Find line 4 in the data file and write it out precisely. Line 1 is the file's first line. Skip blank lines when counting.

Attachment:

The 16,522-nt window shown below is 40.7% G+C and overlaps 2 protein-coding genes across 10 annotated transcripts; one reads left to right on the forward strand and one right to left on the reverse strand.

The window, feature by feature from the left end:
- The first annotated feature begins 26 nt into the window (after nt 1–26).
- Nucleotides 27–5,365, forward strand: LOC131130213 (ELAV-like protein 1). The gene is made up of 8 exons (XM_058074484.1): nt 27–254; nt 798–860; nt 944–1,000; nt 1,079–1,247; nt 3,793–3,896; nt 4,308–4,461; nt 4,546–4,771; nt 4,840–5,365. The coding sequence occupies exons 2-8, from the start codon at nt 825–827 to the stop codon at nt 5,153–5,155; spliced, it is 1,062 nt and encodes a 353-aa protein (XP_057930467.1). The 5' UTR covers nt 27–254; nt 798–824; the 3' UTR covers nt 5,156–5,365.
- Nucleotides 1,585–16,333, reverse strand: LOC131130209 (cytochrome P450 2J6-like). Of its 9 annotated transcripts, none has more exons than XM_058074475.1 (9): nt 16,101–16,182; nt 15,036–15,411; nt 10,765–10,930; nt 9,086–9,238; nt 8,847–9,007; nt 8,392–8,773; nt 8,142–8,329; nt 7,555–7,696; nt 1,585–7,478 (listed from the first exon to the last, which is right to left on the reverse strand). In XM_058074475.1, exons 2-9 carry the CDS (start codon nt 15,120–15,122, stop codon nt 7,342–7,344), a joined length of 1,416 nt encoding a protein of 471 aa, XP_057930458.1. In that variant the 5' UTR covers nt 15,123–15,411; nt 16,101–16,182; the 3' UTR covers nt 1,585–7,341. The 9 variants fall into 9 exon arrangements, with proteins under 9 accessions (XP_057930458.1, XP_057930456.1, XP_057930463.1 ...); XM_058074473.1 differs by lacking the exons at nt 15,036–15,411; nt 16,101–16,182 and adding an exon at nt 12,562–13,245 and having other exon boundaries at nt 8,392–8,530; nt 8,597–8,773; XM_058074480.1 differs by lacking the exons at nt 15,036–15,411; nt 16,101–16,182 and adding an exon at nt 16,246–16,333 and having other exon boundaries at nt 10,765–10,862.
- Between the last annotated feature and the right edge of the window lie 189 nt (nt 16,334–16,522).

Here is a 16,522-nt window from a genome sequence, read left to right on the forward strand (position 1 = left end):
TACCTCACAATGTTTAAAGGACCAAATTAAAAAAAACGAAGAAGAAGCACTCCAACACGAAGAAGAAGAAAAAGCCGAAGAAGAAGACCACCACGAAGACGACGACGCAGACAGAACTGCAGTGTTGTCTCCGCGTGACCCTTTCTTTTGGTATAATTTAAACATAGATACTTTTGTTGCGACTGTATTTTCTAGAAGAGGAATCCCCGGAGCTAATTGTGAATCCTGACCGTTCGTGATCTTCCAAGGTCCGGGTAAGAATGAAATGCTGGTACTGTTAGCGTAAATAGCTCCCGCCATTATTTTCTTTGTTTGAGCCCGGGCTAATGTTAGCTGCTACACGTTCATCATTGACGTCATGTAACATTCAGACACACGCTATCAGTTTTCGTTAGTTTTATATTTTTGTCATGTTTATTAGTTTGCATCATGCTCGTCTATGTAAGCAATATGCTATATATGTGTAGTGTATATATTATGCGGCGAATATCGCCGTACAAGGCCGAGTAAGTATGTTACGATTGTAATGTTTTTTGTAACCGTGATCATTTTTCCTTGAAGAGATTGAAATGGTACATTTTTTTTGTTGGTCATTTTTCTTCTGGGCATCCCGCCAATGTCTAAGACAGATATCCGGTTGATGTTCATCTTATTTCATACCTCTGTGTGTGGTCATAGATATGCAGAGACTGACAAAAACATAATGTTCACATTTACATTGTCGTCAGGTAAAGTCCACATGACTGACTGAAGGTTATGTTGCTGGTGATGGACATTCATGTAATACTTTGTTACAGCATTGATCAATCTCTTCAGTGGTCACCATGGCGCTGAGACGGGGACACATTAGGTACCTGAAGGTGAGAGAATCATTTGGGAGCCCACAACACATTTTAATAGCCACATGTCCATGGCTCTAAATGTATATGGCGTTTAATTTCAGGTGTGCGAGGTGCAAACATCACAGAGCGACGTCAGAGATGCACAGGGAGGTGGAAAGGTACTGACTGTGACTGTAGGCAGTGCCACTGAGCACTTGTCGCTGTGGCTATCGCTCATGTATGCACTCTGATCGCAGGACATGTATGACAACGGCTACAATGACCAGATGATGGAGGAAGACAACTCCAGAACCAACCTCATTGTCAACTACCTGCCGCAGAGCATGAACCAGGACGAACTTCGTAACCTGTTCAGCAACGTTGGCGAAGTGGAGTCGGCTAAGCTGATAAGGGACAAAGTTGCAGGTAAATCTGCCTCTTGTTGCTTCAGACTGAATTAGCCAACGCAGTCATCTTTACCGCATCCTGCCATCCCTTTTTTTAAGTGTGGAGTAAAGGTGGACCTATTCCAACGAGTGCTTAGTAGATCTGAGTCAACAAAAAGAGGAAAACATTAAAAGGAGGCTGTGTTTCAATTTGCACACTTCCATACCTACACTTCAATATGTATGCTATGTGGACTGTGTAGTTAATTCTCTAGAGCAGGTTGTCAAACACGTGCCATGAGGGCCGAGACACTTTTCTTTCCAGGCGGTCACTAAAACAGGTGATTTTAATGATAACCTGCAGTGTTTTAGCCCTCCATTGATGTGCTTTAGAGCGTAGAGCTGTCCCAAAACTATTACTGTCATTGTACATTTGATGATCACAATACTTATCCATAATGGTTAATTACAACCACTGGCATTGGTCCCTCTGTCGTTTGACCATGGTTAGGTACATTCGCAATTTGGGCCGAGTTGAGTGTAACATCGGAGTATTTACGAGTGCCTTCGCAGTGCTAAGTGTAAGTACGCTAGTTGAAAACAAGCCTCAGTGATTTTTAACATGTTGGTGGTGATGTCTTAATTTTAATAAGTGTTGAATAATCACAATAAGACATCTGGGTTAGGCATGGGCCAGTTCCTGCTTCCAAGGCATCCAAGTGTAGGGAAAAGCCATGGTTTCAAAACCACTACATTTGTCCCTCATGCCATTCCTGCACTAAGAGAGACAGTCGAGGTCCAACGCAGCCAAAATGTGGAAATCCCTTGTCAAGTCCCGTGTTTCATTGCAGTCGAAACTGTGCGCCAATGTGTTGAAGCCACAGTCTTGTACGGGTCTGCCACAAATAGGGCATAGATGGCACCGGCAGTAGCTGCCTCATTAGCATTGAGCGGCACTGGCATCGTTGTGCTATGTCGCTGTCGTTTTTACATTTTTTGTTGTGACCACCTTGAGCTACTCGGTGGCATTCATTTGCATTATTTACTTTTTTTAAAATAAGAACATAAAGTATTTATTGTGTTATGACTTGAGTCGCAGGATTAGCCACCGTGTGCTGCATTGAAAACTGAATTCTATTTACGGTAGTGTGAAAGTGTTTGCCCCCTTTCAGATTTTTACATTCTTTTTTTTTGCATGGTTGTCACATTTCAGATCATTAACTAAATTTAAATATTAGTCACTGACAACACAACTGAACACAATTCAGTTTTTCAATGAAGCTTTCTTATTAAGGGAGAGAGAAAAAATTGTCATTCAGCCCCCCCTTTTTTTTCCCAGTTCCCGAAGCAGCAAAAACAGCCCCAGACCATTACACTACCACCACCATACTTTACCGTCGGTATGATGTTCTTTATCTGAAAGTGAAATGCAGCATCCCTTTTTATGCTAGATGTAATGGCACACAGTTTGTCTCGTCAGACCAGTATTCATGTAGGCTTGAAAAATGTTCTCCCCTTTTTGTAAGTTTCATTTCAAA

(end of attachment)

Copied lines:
- Nucleotides 27–5,365, forward strand: LOC131130213 (ELAV-like protein 1). The gene is made up of 8 exons (XM_058074484.1): nt 27–254; nt 798–860; nt 944–1,000; nt 1,079–1,247; nt 3,793–3,896; nt 4,308–4,461; nt 4,546–4,771; nt 4,840–5,365. The coding sequence occupies exons 2-8, from the start codon at nt 825–827 to the stop codon at nt 5,153–5,155; spliced, it is 1,062 nt and encodes a 353-aa protein (XP_057930467.1). The 5' UTR covers nt 27–254; nt 798–824; the 3' UTR covers nt 5,156–5,365.